The teutontic trio had a stellar year with its 15th album. The band’s raw, ripping sound has not dulled after 35 years and it shows on tracks like “In Retribution,” “Caligula,” and “Blood Lions.” A head banging affair from start to finish.

Nails – You’ll Never Be One Of Us

California grindcore act Nails separate the strong from the weak with this release. Clocking in at 21 minutes, You’ll Never Be One Of Us pulls no punches musically or vocally. Napalm Death and Terrorizer made the path for extreme metal and Nails is laying pavement over it.

Delain – Moonbathers

There is a zeal of commercial appeal on Moonbathers, but the heaviness is still present. This record successfully fuses symphonic metal, pop and electronic and makes for an interesting listen. Charlotte Wessain’s angelic help drive the music, soaring like a bird over a stream of riffs.

Prong – X: No Absolutes

Prong maintains the creative renaissance it’s enjoyed since 2012’s Carved Into Stone. There are elements of hardcore, thrash, industrial and a little avant garde on No Absolutes, which made for a diverse album. Tommy Victor’s guitar playing is second to none on this record with the face ripping “Sense of Ease” and sludgy “Belief System.”

Amon Amarth – Jomsviking

Amon Amarth can do no wrong and it shows on Jomsviking. The tales of viking, raids, blood, and victory never get old and the music complements the subject matter. The band’s sound is consistent and still potent almost 25 years since the band’s formation in 1992.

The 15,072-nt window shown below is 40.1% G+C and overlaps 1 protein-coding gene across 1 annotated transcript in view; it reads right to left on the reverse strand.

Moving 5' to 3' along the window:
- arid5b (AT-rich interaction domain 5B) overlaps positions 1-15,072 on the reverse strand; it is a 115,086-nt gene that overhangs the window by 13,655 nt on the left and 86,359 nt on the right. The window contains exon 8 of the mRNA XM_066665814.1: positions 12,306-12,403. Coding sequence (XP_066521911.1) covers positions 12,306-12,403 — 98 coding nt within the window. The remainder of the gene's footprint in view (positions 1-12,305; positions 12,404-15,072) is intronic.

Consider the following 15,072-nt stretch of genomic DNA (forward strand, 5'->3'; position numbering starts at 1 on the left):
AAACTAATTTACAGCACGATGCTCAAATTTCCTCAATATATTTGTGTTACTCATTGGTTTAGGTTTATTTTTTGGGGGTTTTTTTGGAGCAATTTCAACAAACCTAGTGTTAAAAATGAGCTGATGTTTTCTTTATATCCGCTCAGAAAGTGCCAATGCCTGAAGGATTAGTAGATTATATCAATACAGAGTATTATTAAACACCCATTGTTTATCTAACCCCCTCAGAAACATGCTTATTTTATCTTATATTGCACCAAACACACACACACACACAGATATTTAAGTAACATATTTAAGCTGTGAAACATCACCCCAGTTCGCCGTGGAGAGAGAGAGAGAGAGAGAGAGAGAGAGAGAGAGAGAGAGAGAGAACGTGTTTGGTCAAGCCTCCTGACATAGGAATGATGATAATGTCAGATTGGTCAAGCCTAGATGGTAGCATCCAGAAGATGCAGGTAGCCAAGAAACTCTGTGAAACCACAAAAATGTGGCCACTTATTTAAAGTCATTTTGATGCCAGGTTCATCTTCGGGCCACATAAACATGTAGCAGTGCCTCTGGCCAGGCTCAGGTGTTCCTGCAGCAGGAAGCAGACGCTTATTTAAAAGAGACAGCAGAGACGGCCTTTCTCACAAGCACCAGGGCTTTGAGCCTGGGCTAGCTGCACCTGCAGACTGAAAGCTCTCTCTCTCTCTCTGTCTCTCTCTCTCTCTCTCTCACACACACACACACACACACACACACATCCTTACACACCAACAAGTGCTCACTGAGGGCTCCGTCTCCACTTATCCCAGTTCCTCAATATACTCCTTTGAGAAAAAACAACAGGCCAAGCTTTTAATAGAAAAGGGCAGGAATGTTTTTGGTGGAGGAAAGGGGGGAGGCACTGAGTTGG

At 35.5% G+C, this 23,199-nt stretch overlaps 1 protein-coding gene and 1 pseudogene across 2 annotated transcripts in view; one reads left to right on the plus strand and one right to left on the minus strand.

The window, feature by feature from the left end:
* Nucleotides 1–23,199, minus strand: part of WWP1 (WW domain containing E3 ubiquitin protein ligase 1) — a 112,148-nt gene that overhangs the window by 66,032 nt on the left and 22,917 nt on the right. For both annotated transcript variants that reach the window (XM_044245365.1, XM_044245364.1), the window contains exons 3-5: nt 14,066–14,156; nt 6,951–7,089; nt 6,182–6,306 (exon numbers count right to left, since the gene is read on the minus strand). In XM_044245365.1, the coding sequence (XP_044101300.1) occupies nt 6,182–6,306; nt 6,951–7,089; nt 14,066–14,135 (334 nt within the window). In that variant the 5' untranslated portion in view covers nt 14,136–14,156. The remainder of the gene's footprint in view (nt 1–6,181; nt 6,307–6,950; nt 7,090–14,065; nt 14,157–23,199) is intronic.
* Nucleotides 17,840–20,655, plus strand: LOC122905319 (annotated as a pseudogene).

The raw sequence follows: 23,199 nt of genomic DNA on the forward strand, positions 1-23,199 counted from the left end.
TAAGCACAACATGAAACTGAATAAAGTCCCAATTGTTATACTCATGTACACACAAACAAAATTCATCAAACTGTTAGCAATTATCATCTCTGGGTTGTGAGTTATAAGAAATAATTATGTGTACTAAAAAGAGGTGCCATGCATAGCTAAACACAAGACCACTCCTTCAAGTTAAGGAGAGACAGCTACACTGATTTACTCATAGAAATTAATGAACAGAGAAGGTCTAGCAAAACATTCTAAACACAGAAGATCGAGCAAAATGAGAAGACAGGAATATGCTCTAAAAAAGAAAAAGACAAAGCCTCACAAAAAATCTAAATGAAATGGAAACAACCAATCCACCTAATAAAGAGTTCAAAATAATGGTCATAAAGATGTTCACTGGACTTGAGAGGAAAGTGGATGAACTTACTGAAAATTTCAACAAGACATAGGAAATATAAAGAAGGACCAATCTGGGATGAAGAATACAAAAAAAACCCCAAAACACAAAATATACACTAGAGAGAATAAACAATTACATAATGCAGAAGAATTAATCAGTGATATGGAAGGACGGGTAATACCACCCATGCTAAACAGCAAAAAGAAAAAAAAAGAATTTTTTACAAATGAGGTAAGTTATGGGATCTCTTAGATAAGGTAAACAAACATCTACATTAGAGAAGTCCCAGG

Witchery – In His Infernal Majesty’s Service

The blackened-thrash supergroup return from a six year absence with this 11 track hellraiser, that puts the dead on the notice. Tracks like “Lavey-athan” “The Burning of Salem” and “Escape From Dunwich Valley” showcase the band’s uncanny ability to thrash and groove without issue.

Entombed A.D. – Dead Dawn

L.G. Petrov and company continue to explore to death n’ roll sound created by his previous band Entombed. The doom of “As The World Fell” neatly parallels the battering hardcore of “Total Death”. The band’s sophomore album is much more cohesive than its debut album and shows a very confident band.

Product of Hate – Buried in Violence

I have said this band is America’s answer to The Haunted. Buried in Violence is modern American thrash sans the retro vibe that saturated the American metal scene for several years. “Blood Coated Concrete” is an aggressive pit-inducing track that will satisfy metalheads old and new.